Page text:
Deepwater takes center stage at wind-power conference
A LIFTBOAT OFF BLOCK ISLAND does core sampling for Deepwater Wind's Block Island Wind Farm. At the time of this 2009 photo, Louisiana-based Montco Offshore expected to begin installing wind turbines in 2013. So far, the five-turbine project is still in the permitting process.
PROVIDENCE – “This is a very big year for us with the two projects,” Deepwater Wind CEO Jeff Grybowski told 700 participants in the opening session of the American Wind Energy Association’s Offshore Windpower 2013 Conference and Exhibition at the Rhode Island Convention Center, being held today and Wednesday.
Deepwater Wind is at the forefront of America’s emerging offshore wind-energy industry as it continues to push slowly forward with permitting for its proposed five-turbine Block Island Wind Farm and develops plans for the 200-turbine Deepwater Wind Energy Center on sites it won earlier this year in the first federal auction for offshore leases.
“We are in the advanced stages of securing contracts with vessels for installation and service and we’re moving into the financial closing mode for the project,” Grybowski said in an update on the Block Island project.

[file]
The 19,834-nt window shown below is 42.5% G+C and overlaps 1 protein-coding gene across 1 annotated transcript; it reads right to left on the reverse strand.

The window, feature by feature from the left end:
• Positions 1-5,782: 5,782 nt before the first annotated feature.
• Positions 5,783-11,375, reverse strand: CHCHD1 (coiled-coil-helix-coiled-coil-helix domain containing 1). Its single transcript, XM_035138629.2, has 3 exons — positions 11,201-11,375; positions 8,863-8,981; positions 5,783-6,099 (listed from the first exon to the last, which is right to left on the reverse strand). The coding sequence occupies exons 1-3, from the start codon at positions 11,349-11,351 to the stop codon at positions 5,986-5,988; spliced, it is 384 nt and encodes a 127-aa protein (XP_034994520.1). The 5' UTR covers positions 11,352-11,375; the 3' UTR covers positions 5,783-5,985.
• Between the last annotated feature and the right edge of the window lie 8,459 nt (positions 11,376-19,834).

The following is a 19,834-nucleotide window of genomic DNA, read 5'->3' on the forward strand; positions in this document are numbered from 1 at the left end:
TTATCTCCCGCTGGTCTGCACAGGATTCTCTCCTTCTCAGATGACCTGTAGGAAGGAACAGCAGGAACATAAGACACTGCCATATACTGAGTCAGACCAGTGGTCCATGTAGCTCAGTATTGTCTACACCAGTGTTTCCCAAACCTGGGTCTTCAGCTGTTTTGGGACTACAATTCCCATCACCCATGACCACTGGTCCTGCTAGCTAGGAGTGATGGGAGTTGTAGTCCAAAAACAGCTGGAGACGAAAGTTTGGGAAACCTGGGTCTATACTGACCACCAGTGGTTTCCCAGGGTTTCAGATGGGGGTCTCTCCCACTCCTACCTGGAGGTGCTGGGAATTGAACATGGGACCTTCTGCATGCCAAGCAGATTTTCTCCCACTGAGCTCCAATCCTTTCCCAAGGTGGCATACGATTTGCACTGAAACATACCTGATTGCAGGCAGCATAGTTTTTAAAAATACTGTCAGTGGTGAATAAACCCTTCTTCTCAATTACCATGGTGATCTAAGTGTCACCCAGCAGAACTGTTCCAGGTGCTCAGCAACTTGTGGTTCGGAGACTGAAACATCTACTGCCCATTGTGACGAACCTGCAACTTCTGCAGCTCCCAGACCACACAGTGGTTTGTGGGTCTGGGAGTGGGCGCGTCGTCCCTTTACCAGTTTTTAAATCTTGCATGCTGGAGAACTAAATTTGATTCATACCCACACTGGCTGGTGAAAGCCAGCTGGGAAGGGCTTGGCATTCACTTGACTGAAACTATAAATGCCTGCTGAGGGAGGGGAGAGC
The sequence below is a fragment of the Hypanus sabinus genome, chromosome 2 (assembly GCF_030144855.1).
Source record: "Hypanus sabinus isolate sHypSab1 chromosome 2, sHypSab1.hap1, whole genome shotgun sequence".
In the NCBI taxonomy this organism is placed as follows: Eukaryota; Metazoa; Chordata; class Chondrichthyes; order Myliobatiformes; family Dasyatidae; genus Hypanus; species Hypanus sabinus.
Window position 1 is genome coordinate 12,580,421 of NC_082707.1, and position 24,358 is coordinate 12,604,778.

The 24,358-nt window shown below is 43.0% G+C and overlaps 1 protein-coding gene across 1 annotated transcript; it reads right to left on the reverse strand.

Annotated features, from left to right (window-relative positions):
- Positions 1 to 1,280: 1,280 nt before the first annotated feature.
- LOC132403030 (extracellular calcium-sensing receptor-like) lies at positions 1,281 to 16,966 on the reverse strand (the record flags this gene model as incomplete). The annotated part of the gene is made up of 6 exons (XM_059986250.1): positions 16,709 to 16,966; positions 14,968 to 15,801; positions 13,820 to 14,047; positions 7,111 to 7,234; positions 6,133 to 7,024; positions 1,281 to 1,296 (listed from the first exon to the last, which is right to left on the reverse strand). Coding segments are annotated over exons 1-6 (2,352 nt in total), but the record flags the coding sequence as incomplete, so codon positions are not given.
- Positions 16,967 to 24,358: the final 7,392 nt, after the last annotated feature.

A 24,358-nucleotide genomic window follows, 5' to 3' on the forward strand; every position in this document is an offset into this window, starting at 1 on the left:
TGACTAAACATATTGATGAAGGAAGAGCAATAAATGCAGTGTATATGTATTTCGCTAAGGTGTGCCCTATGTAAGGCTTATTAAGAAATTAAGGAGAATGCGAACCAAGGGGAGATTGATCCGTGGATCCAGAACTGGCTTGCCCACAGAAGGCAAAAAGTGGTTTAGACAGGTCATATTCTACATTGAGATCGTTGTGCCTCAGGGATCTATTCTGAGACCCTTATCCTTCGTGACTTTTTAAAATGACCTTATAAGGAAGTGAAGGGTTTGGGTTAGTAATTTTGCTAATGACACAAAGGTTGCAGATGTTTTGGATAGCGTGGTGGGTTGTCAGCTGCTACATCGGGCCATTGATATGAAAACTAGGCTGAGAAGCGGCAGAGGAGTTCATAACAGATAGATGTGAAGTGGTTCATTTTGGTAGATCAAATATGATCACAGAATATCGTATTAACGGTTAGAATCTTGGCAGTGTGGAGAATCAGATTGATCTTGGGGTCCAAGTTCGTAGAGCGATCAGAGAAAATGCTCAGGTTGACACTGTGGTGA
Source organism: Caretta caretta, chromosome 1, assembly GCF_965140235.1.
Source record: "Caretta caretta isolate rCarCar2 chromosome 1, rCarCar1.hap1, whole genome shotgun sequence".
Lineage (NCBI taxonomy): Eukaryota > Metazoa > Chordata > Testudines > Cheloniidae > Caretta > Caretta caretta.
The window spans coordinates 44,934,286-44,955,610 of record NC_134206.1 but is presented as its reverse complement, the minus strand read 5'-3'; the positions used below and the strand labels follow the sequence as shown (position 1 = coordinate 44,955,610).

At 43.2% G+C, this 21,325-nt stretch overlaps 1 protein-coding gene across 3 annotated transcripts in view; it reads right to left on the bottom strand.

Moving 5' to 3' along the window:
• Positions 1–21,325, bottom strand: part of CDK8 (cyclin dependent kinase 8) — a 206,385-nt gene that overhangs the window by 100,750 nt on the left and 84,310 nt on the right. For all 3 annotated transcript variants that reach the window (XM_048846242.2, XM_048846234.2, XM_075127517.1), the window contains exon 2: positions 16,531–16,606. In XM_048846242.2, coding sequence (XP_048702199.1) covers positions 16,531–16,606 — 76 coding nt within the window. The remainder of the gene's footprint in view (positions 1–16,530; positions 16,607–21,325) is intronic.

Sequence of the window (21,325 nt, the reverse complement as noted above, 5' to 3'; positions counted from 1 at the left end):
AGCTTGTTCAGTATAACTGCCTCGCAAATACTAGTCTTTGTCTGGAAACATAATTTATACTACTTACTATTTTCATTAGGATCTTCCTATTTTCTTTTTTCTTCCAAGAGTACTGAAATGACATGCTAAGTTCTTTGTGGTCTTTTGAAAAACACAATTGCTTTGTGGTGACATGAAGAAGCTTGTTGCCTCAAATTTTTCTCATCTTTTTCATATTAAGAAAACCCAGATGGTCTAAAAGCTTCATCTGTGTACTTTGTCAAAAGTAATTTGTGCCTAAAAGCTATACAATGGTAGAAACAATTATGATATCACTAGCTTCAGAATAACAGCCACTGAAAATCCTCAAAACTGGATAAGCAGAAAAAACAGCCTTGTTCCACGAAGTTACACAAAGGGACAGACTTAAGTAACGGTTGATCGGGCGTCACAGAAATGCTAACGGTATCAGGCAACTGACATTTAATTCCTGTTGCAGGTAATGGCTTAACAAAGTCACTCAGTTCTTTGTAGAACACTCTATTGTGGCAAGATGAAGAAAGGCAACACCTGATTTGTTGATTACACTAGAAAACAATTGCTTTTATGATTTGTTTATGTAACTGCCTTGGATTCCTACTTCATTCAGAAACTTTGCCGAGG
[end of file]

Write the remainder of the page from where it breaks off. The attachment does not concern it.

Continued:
Keynote speaker U.S. Secretary of the Interior Sally Jewell complimented Deepwater Wind for developing wind-energy plans that involved many stakeholders in the “heavily trafficked offshore areas.”
“I am impressed by this state’s commitment to green energy,” Jewell told conferees, based on the three times she’s been in Rhode Island in the six month’s she’s led the Department of Interior.
Accelerating “clean-energy” development is a priority for her department, said Jewell. One reason to expedite permitting is to strengthen investor confidence in the offshore wind industry.
Sen. Sheldon Whitehouse, D-R.I., told conferees that the offshore wind industry is “... leading the way to a cleaner, greener and more prosperous future.”
Even though the offshore wind industry is making substantial progress with the Block Island Wind Farm and Cape Wind’s 130-turbine wind farm to be located in Nantucket Sound - which has been in the works for 12 years and is now fully permitted - there are many challenges still to face, said Tom Kiernan, CEO of the American Wind Energy Association.
“We have to send a very clear, concise message that offshore wind is critically beneficial for a diverse energy portfolio for the U.S.,” said Kiernan.
The original version of this story incorrectly quoted Jeff Grybowski as saying that Deepwater Wind is “securing vessels for installation and service.” The quote should have read that Deepwater Wind is “securing contracts with vessels for installation and service.”